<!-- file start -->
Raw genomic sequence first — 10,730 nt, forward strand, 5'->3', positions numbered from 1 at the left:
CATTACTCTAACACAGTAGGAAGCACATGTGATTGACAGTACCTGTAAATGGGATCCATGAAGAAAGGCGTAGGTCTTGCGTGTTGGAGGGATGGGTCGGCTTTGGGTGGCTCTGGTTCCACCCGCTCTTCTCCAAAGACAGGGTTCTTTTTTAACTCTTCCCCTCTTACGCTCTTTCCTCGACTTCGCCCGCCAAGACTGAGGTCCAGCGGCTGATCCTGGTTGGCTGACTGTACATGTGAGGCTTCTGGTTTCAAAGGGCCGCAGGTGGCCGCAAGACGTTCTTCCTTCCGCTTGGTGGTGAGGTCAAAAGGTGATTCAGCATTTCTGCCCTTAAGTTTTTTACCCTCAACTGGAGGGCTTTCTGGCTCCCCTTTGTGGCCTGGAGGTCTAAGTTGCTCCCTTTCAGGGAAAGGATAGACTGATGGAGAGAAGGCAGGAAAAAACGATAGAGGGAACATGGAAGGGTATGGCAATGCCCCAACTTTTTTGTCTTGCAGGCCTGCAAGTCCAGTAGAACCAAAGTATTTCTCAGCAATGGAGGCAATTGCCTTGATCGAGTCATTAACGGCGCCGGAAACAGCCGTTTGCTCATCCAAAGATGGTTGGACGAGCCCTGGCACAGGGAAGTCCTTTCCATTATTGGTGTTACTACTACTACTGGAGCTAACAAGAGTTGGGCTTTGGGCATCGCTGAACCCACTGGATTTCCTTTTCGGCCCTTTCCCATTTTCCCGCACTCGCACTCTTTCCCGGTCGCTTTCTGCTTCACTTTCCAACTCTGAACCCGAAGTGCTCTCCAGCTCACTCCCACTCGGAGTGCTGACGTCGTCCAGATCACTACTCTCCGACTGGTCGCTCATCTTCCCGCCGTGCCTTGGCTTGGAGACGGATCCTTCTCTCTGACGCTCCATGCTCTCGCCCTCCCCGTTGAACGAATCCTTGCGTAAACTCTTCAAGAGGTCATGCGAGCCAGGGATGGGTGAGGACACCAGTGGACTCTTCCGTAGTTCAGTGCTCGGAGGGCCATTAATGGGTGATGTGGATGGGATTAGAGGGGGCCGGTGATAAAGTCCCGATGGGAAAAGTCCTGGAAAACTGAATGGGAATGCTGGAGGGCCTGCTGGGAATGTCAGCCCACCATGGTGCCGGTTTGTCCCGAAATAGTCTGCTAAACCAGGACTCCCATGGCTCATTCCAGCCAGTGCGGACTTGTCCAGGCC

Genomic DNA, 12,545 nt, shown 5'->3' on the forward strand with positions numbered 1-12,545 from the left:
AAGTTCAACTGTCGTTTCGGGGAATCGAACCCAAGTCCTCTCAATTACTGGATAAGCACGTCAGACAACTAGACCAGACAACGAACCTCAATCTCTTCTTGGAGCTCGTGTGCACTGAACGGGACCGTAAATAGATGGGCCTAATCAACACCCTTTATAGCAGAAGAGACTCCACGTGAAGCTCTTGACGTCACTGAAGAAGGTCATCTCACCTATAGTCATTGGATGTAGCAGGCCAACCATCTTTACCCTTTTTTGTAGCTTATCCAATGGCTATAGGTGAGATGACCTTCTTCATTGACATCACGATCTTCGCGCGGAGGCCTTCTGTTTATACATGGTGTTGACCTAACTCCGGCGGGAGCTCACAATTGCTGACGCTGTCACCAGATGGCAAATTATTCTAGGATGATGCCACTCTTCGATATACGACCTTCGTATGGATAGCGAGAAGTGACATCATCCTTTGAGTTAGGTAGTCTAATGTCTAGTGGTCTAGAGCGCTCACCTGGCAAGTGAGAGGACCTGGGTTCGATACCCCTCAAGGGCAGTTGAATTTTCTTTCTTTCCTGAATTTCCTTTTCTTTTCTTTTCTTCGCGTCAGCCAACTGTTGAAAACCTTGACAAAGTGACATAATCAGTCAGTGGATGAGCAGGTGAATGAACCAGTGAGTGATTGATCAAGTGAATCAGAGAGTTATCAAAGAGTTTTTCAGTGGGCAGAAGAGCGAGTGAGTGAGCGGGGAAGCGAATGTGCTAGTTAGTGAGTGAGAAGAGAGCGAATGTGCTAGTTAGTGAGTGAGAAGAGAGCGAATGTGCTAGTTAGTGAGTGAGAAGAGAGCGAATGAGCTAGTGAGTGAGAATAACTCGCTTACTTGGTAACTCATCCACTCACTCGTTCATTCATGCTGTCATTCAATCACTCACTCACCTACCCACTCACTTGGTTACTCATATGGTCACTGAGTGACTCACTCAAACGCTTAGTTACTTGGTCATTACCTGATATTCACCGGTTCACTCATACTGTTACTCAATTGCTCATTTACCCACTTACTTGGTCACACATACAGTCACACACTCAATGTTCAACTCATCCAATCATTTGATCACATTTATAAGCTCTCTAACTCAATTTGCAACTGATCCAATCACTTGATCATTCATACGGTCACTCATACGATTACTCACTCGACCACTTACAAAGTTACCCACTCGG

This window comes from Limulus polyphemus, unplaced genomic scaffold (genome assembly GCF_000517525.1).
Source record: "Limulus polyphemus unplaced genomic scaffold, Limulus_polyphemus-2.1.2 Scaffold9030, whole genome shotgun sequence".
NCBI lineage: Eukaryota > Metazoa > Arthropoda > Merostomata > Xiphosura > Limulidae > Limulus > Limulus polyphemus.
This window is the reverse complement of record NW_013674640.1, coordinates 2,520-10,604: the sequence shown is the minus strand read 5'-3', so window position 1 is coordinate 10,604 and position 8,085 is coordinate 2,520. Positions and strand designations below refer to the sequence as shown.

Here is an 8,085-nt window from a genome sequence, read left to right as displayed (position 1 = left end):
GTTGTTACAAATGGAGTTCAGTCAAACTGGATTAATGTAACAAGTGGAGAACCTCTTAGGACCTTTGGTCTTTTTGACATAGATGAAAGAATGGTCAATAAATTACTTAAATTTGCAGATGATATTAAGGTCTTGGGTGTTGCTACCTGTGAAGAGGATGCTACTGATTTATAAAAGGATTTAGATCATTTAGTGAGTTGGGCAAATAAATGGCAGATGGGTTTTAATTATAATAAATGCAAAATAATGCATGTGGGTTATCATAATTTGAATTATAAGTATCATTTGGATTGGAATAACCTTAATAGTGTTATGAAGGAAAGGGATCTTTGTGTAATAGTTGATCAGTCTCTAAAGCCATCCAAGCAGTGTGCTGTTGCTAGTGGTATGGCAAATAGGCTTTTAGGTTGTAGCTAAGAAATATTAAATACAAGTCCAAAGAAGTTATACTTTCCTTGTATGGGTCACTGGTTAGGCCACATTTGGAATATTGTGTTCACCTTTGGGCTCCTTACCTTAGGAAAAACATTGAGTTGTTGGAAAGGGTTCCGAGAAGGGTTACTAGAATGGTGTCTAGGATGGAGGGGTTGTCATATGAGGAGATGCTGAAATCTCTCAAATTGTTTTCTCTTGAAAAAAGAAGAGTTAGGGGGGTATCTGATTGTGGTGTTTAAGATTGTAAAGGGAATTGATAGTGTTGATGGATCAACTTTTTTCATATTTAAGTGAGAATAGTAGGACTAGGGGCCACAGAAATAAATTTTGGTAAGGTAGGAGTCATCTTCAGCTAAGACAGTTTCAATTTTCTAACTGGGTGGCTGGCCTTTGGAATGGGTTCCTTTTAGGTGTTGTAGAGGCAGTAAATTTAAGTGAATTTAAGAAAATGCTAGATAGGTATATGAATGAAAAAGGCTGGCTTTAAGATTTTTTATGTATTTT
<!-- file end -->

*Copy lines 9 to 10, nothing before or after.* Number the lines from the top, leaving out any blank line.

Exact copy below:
Here is an 8,085-nt window from a genome sequence, read left to right as displayed (position 1 = left end):
GTTGTTACAAATGGAGTTCAGTCAAACTGGATTAATGTAACAAGTGGAGAACCTCTTAGGACCTTTGGTCTTTTTGACATAGATGAAAGAATGGTCAATAAATTACTTAAATTTGCAGATGATATTAAGGTCTTGGGTGTTGCTACCTGTGAAGAGGATGCTACTGATTTATAAAAGGATTTAGATCATTTAGTGAGTTGGGCAAATAAATGGCAGATGGGTTTTAATTATAATAAATGCAAAATAATGCATGTGGGTTATCATAATTTGAATTATAAGTATCATTTGGATTGGAATAACCTTAATAGTGTTATGAAGGAAAGGGATCTTTGTGTAATAGTTGATCAGTCTCTAAAGCCATCCAAGCAGTGTGCTGTTGCTAGTGGTATGGCAAATAGGCTTTTAGGTTGTAGCTAAGAAATATTAAATACAAGTCCAAAGAAGTTATACTTTCCTTGTATGGGTCACTGGTTAGGCCACATTTGGAATATTGTGTTCACCTTTGGGCTCCTTACCTTAGGAAAAACATTGAGTTGTTGGAAAGGGTTCCGAGAAGGGTTACTAGAATGGTGTCTAGGATGGAGGGGTTGTCATATGAGGAGATGCTGAAATCTCTCAAATTGTTTTCTCTTGAAAAAAGAAGAGTTAGGGGGGTATCTGATTGTGGTGTTTAAGATTGTAAAGGGAATTGATAGTGTTGATGGATCAACTTTTTTCATATTTAAGTGAGAATAGTAGGACTAGGGGCCACAGAAATAAATTTTGGTAAGGTAGGAGTCATCTTCAGCTAAGACAGTTTCAATTTTCTAACTGGGTGGCTGGCCTTTGGAATGGGTTCCTTTTAGGTGTTGTAGAGGCAGTAAATTTAAGTGAATTTAAGAAAATGCTAGATAGGTATATGAATGAAAAAGGCTGGCTTTAAGATTTTTTATGTATTTT